There are two very bad things that can eventually happen to classic films. The first one is the unfortunate case where they will be forgotten by audiences. Usually, however, there are mechanisms in place which prevent that – either they have enough of a cult classic status to remain under the spotlight for decades, or they get an occasional re-release (usually on anniversary years) to get some box office revenue, as well as viral marketing. The second very unfortunate case, however, is a different one – they get a ‘modern’ remake, and it sucks so much that the very nature of the original is threatened. Let’s explore a few cases of the latter category:
The 1999 original film follows an adventurer who raids archeological sites and sells the artefacts he finds – and inadvertently resurrects an Egyptian princess who had been buried under the desert for millennia. While certainly not matching Indiana Jones in production value and storytelling, it delivers a somewhat similar experience in spirit – something that the remake is severely lacking. Despite the success of casting Tom Cruise as Nick Morton, he doesn’t really gel with the role, the plot is not exciting at all, and even the CGI is rather off. The mummy should definitely remained buried.
The 1973 original is a fantastic film in every sense. It is centered around a policeman’s investigation of a missing girl’s case, as he ends up on a remote Scottish island that is home to a Pagan cult. Starring Edward Woodward and Christopher Lee, this movie is a lesson on how to craft an exceptional thriller / horror with a meagre budget. Not quite the same can be said about the 2006 remake, which is an over the top and unintentionally funny reimagining starring Nicholas Cage. The fact that it even exists is a real insult to the original.
The original Godzilla was a Japanese production back in 1956, and set the standards for all the ensuing films that star the big monster. And, while the first American remake (Roland Emmerich’s 1998 film), set in New York City, was actually a pretty good and enjoyable monster flick, the most recent remake was extremely poor. Despite somewhat returning to its Japanese origins, it was a poor overall experience, using Brian Cranston’s name just for marketing reasons, and underdelivering in every aspect apart from needless FX.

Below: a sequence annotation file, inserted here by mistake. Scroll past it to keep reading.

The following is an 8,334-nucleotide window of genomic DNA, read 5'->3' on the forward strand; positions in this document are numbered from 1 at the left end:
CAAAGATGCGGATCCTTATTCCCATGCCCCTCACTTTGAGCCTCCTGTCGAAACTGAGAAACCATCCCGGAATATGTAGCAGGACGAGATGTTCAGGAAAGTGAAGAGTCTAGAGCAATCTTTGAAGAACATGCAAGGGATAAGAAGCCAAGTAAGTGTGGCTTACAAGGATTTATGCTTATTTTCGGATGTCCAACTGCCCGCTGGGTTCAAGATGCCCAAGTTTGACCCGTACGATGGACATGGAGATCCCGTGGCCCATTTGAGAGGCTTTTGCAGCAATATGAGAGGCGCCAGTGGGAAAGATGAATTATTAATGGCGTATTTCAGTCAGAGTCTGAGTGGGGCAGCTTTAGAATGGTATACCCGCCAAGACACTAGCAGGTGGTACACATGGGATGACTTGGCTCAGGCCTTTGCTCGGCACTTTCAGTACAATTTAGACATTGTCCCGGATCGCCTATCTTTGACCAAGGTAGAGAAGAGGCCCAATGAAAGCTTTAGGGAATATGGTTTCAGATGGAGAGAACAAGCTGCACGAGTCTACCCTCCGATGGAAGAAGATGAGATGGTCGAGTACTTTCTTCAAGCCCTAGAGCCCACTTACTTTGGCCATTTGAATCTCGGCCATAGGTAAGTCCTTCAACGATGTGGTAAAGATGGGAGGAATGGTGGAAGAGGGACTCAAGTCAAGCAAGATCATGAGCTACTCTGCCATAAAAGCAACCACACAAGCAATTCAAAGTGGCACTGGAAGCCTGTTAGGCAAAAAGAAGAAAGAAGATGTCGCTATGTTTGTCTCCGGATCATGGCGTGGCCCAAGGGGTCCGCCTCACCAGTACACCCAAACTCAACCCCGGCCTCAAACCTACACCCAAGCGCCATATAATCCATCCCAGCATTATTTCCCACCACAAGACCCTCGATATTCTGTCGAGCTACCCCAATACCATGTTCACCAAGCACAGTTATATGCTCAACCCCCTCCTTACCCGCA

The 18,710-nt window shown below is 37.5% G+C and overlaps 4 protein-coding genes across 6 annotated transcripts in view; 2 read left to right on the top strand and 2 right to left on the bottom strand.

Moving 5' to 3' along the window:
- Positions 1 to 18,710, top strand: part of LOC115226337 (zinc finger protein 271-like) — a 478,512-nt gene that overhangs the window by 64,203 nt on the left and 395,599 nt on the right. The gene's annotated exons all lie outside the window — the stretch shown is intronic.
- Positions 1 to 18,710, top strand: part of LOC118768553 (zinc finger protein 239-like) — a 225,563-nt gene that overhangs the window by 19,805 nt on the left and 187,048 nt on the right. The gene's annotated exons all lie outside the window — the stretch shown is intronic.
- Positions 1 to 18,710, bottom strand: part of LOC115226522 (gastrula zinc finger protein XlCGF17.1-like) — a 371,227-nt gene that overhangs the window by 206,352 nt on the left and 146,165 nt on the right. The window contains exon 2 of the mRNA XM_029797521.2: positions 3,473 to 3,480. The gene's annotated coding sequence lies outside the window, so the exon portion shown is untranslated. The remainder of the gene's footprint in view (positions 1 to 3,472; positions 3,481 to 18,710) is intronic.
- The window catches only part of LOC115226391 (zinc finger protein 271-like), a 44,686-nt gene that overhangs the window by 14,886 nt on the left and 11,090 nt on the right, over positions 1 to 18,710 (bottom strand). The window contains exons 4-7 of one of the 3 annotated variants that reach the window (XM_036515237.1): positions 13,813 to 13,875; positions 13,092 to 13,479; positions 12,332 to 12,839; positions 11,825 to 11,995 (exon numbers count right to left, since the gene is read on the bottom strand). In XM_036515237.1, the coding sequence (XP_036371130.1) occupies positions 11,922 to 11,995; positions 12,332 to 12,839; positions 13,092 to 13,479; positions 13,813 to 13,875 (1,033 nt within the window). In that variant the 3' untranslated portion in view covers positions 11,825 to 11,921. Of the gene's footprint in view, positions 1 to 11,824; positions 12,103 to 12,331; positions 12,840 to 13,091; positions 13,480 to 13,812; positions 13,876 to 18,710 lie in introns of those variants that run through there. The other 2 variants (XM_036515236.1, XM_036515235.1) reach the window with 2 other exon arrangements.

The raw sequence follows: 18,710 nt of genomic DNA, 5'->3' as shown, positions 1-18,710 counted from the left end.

Jacob’s Ladder was truly one of the best psychological thrillers of the 90s. Starring Tim Robbins as Jacob Singer, a troubled Vietnam War veteran plagued by conspiracies, flashbacks and hallucinations as he struggles to make sense of what’s real and what’s not, the original is a real cult classic. Not the same can be said about the 2019 remake, which scores an abysmal 3.5 / 10 on IMDb. While the original is a modern day interpretation of the Tibetan Book of the Dead, with philosophical and biblical references, the remake is a mish-mash of material that misses every central point that the 1990 version made. The only positive about it is the acting, but the performances feel wasted on the whole.
The original film was released in 1990, and was an instant hit, mostly due to Arnold Schwarzenegger being the figurehead – what ensued was a sort of goofy sci-fi with over the top action and plenty of entertainment on display. The remake failed to replicate any of that bar the fake memories angle – it even didn’t replicate Mars as the setting – and thus felt completely devoid of any charm and substance that came with the name. Moreover, while Colin Farrell did a great job here, the role just doesn’t quite fit him. This remake is by far better than most others on this list, but it remains a great disappointment.
Thankfully we got a half-decent reboot of the 1984 classic this year, but the previous attempt was an absolutely disastrous one. The decision to remake the film with an all-female cast felt a tad forced, and reinforcing a gender-swap of roles that never really got anywhere positive with previous iterations of classics, regardless of the direction it went into. Beyond that, a poorly structured plot, lack of creativity and a very lengthy runtime pretty much put a nail in the film’s coffin.
Ben-Hur is one of the all-time great films. Still in IMDb’s Top 250 films of all time, the 1959 classic won 11 Oscars at the Academy Awards in 1960 and the tale of a Jewish prince that is sold into slavery in 1st century Jerusalem has remained a reference point in world cinema. The same story is explored in a more ‘modern’ 2016 remake, but the film is pretty much stripped of all that made it a masterpiece in the first place. While the effects are remarkable (not surprising considering the big budget), the action is lackluster and without any standout moments, the chemistry between the two brothers is quite poor, and the plot is a shaky mess.
In a dystopian version of Detroit, where crime rate is through the roof, a terminally wounded policeman returns as a powerful cyborg in order to continue his duty. Although rather corny, this 1987 film is a very solid action film that pretty much defined the late 80’s approach to action-packed sci-fi. The 2014 remake is not an absolute disaster, but is quite a distance away from the original in terms of quality. So, while not all that bad for those longing for some old-school action, the Robocop remake offers nothing remarkable at all.